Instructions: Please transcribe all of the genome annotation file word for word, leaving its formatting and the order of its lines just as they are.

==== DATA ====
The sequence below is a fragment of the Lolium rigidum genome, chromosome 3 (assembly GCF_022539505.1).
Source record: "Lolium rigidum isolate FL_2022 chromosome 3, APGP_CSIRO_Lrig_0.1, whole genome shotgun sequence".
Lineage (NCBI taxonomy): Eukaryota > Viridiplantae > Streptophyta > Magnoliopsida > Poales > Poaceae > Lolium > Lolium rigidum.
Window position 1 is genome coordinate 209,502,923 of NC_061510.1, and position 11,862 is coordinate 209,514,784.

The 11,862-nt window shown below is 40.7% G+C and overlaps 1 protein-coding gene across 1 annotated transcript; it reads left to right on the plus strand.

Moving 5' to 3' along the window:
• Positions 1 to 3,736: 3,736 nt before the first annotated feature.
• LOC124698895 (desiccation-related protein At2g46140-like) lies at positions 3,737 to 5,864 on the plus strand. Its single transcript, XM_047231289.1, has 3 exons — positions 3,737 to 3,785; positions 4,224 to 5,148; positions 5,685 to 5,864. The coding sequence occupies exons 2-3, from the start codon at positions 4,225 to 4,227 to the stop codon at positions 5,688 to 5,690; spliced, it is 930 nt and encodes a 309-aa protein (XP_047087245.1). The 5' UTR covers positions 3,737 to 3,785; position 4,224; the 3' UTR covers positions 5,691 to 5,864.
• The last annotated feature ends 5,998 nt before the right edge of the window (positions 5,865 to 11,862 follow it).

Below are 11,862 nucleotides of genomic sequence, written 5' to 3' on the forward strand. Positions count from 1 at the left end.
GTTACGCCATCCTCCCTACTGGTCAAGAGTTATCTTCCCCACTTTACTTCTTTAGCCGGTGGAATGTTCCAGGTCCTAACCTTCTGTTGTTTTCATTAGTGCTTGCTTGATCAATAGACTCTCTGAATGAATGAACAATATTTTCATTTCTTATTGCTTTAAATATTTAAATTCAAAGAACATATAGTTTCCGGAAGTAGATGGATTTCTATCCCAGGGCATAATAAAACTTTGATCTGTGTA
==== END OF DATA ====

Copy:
The sequence below is a fragment of the Lolium rigidum genome, chromosome 3 (assembly GCF_022539505.1).
Source record: "Lolium rigidum isolate FL_2022 chromosome 3, APGP_CSIRO_Lrig_0.1, whole genome shotgun sequence".
Lineage (NCBI taxonomy): Eukaryota > Viridiplantae > Streptophyta > Magnoliopsida > Poales > Poaceae > Lolium > Lolium rigidum.
Window position 1 is genome coordinate 209,502,923 of NC_061510.1, and position 11,862 is coordinate 209,514,784.

The 11,862-nt window shown below is 40.7% G+C and overlaps 1 protein-coding gene across 1 annotated transcript; it reads left to right on the plus strand.

Moving 5' to 3' along the window:
• Positions 1 to 3,736: 3,736 nt before the first annotated feature.
• LOC124698895 (desiccation-related protein At2g46140-like) lies at positions 3,737 to 5,864 on the plus strand. Its single transcript, XM_047231289.1, has 3 exons — positions 3,737 to 3,785; positions 4,224 to 5,148; positions 5,685 to 5,864. The coding sequence occupies exons 2-3, from the start codon at positions 4,225 to 4,227 to the stop codon at positions 5,688 to 5,690; spliced, it is 930 nt and encodes a 309-aa protein (XP_047087245.1). The 5' UTR covers positions 3,737 to 3,785; position 4,224; the 3' UTR covers positions 5,691 to 5,864.
• The last annotated feature ends 5,998 nt before the right edge of the window (positions 5,865 to 11,862 follow it).

Below are 11,862 nucleotides of genomic sequence, written 5' to 3' on the forward strand. Positions count from 1 at the left end.
GTTACGCCATCCTCCCTACTGGTCAAGAGTTATCTTCCCCACTTTACTTCTTTAGCCGGTGGAATGTTCCAGGTCCTAACCTTCTGTTGTTTTCATTAGTGCTTGCTTGATCAATAGACTCTCTGAATGAATGAACAATATTTTCATTTCTTATTGCTTTAAATATTTAAATTCAAAGAACATATAGTTTCCGGAAGTAGATGGATTTCTATCCCAGGGCATAATAAAACTTTGATCTGTGTA